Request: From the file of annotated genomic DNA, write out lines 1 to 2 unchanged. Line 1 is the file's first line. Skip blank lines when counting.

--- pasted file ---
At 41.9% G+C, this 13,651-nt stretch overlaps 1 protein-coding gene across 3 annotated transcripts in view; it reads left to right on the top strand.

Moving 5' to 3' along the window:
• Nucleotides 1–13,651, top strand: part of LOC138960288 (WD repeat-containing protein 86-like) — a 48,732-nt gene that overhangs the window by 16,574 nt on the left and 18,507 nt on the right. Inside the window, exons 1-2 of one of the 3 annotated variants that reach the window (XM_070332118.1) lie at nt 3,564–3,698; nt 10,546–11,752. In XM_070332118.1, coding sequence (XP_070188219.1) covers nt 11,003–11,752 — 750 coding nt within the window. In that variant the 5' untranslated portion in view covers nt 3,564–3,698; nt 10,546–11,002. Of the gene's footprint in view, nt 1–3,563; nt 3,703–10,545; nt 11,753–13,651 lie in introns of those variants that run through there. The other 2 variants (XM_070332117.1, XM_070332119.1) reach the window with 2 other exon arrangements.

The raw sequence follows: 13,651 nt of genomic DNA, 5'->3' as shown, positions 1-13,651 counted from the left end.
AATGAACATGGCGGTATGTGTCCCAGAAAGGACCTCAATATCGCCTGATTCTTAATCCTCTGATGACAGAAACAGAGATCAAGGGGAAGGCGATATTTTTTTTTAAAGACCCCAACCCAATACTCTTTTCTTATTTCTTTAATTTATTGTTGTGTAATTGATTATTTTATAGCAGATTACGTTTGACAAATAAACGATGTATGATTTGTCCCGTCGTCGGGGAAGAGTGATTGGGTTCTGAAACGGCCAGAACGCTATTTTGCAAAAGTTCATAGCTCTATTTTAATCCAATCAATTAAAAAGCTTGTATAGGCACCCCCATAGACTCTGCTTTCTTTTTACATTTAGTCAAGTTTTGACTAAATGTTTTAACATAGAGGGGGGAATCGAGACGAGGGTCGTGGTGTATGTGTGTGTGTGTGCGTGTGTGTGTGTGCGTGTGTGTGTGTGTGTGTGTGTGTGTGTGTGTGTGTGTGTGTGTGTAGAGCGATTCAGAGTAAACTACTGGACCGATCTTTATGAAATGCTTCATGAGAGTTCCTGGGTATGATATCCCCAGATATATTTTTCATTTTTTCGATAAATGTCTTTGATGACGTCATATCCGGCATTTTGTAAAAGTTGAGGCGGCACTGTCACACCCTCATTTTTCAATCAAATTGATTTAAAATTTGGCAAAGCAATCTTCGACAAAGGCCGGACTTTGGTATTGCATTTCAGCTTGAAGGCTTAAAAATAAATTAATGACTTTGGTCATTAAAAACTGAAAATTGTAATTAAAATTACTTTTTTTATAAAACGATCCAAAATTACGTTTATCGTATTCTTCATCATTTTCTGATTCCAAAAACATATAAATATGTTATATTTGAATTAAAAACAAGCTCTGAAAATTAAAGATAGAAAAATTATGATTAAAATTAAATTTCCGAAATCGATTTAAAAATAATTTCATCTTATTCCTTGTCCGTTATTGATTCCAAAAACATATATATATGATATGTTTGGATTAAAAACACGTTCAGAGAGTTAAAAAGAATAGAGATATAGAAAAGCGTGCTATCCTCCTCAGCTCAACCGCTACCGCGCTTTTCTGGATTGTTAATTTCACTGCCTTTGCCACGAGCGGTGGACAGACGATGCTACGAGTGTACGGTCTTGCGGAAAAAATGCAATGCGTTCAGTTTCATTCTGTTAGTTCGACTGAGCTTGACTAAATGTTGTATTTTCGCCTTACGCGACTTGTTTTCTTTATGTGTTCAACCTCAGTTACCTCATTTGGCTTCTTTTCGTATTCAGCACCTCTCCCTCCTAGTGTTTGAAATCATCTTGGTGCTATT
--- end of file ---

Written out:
At 41.9% G+C, this 13,651-nt stretch overlaps 1 protein-coding gene across 3 annotated transcripts in view; it reads left to right on the top strand.

Moving 5' to 3' along the window: